GHAZNI PROVINCE, Afghanistan (Dec. 26, 2011) -- According to the U.S. Army, water pollution from raw sewage is the most significant environmental contamination problem in Afghanistan and is one of the most significant health threats to deployed personnel.

A U.S. study of bacterial contamination in water sources found that 65 percent of protected, closed wells and 90 percent of open wells were contaminated with coliform bacteria.

Spc. Jeremy Seamon, a water treatment specialist with 3rd Brigade Combat Team, 1st Infantry Division, Task Force Duke, said the daily routine of purification, monitoring and testing associated with ensuring water safety at Forward Operating Base Andar, in eastern Afghanistan, isn't something most people usually think about.

"It's our job to make sure people can take it for granted that the water will be there when they need it," said Seamon.

Drawing water from an on-base well, Seamon and co-worker Spc. Charles Duenas oversee a facility capable of treating 30,000-40,000 gallons daily. Andar is the only coalition installation in the TF Duke battle-space with its own treatment facility.

Although the treated water remains non-potable, it can be used for high-volume uses like showers, flushing toilets, washing clothes and cleaning kitchen utensils.

While Seamon's team may operate out of sight and out of mind of most, their efforts haven't gone unnoticed by those responsible for making FOB Andar function effectively during the deployment.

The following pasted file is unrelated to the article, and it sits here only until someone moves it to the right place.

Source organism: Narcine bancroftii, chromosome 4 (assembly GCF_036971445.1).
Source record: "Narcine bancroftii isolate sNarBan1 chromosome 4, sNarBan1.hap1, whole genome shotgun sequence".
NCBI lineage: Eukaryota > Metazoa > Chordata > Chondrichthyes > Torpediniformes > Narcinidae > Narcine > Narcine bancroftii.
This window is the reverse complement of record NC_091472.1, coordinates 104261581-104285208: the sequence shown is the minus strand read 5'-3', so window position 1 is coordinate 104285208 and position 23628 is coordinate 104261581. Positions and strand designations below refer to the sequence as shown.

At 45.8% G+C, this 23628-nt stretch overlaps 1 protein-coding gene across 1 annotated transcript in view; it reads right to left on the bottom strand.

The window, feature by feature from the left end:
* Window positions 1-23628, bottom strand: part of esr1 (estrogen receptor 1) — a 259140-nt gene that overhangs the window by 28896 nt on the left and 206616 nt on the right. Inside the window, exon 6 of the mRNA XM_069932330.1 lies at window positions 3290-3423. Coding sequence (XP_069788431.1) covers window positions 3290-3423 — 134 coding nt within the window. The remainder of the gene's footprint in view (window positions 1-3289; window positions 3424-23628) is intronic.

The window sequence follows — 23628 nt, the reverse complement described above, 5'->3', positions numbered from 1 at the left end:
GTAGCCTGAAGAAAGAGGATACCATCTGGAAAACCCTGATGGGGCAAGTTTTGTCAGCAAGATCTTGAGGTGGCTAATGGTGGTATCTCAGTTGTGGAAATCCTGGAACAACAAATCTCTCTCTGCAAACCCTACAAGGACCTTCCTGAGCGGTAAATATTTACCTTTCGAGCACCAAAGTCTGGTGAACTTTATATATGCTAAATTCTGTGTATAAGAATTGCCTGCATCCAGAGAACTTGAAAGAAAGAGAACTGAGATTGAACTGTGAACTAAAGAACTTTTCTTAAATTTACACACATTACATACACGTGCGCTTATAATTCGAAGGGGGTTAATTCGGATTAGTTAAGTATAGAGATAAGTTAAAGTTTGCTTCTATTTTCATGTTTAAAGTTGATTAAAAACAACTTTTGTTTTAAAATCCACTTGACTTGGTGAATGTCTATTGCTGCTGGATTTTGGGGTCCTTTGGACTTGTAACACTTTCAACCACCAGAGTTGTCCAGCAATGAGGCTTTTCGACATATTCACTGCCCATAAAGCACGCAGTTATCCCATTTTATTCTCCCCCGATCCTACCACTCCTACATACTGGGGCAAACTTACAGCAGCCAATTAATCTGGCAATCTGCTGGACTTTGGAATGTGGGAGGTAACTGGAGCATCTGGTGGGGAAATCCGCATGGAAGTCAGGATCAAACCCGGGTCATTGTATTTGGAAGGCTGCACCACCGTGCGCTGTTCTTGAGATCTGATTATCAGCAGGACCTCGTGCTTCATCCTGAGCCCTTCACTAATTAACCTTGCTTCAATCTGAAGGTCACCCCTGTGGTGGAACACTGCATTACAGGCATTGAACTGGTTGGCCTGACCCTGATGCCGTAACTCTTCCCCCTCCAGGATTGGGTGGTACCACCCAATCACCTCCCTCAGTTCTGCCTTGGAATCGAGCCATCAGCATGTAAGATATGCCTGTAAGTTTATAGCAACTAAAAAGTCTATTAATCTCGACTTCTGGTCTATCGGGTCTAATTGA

"We never have the fear of losing water capacity here like a lot of other places," said Command Sgt. Maj. Walter Tagalicud, 3rd BCT, 1st Inf. Div., TF Duke.

Tagalicud, said the unsung heroes make daily living not only possible, but more comfortable than it would otherwise be.

"[The water capacity] gives the Soldiers the benefit of a longer shower, and not just a combat shower," he said.

Before Seamon and Duenas can begin the treatment process, a preventive medicine team checks for contaminants such as fecal or e-coli bacteria. If contaminants are present and left untreated, outbreaks of dysentery or diarrhea could result.

Once the preventive medicine team signs-off on the well, Seamon and Duenas then test for any nuclear, biological or chemical contaminants. If the testing proves negative, water purification can begin.

Fortunately, according to Seamon, the process is made significantly easier by the initial quality of the product.

"The well water here is pretty good to begin with," said Seamon.

The team treats tanks, containing thousands of gallons of well water pumped from underground, with calcium hypochloride tablets, to effectively kill or neutralize any remaining contaminants. Water samples are then evaluated for turbidity, ph, and chlorine levels using what Seamon refers to as a "wasp" kit.

Turbidity refers to an acceptable level of dissolved solids in the water, while ph measures whether a liquid is an acid or a base. Pure water, for example, is said to be neutral with a desired ph level of seven.

Upon being treated, the non-potable water is safe to be used across the installation for the many high-volume uses with the laundry and showers being the biggest users.

As far as Tagalicud is concerned, Seamon and Duenas make FOB Andar work by eliminating those water-borne scares that have the potential to not only compromise mission effectiveness but harm lives.

"We know where our water is coming from and that it's safe," he said.